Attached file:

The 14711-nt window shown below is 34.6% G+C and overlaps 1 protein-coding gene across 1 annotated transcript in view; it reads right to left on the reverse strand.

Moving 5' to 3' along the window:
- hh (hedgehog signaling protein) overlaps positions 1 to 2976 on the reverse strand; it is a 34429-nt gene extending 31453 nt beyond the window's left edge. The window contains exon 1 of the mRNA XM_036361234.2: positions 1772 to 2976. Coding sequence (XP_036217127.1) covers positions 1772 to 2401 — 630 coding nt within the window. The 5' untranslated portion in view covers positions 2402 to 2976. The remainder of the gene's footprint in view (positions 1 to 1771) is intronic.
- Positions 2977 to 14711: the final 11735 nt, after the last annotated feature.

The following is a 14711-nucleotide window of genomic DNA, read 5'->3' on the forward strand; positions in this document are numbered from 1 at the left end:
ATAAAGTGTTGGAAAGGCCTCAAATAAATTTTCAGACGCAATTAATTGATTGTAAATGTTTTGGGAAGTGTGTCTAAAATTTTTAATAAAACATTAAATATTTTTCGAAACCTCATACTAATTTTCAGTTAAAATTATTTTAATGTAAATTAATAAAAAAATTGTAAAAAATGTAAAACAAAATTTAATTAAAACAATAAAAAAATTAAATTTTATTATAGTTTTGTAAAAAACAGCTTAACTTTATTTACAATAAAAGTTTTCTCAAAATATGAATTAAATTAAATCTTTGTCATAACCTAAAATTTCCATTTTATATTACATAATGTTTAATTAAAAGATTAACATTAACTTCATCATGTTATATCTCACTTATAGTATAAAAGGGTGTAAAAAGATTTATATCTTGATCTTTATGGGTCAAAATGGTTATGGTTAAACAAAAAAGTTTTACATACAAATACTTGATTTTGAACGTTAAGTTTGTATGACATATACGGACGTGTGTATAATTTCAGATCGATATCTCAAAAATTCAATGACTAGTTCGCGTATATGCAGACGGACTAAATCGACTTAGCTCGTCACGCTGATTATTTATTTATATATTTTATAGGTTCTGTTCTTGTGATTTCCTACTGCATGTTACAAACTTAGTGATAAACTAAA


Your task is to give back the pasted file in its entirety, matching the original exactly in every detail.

The 14711-nt window shown below is 34.6% G+C and overlaps 1 protein-coding gene across 1 annotated transcript in view; it reads right to left on the reverse strand.

Moving 5' to 3' along the window:
- hh (hedgehog signaling protein) overlaps positions 1 to 2976 on the reverse strand; it is a 34429-nt gene extending 31453 nt beyond the window's left edge. The window contains exon 1 of the mRNA XM_036361234.2: positions 1772 to 2976. Coding sequence (XP_036217127.1) covers positions 1772 to 2401 — 630 coding nt within the window. The 5' untranslated portion in view covers positions 2402 to 2976. The remainder of the gene's footprint in view (positions 1 to 1771) is intronic.
- Positions 2977 to 14711: the final 11735 nt, after the last annotated feature.

The following is a 14711-nucleotide window of genomic DNA, read 5'->3' on the forward strand; positions in this document are numbered from 1 at the left end:
ATAAAGTGTTGGAAAGGCCTCAAATAAATTTTCAGACGCAATTAATTGATTGTAAATGTTTTGGGAAGTGTGTCTAAAATTTTTAATAAAACATTAAATATTTTTCGAAACCTCATACTAATTTTCAGTTAAAATTATTTTAATGTAAATTAATAAAAAAATTGTAAAAAATGTAAAACAAAATTTAATTAAAACAATAAAAAAATTAAATTTTATTATAGTTTTGTAAAAAACAGCTTAACTTTATTTACAATAAAAGTTTTCTCAAAATATGAATTAAATTAAATCTTTGTCATAACCTAAAATTTCCATTTTATATTACATAATGTTTAATTAAAAGATTAACATTAACTTCATCATGTTATATCTCACTTATAGTATAAAAGGGTGTAAAAAGATTTATATCTTGATCTTTATGGGTCAAAATGGTTATGGTTAAACAAAAAAGTTTTACATACAAATACTTGATTTTGAACGTTAAGTTTGTATGACATATACGGACGTGTGTATAATTTCAGATCGATATCTCAAAAATTCAATGACTAGTTCGCGTATATGCAGACGGACTAAATCGACTTAGCTCGTCACGCTGATTATTTATTTATATATTTTATAGGTTCTGTTCTTGTGATTTCCTACTGCATGTTACAAACTTAGTGATAAACTAAA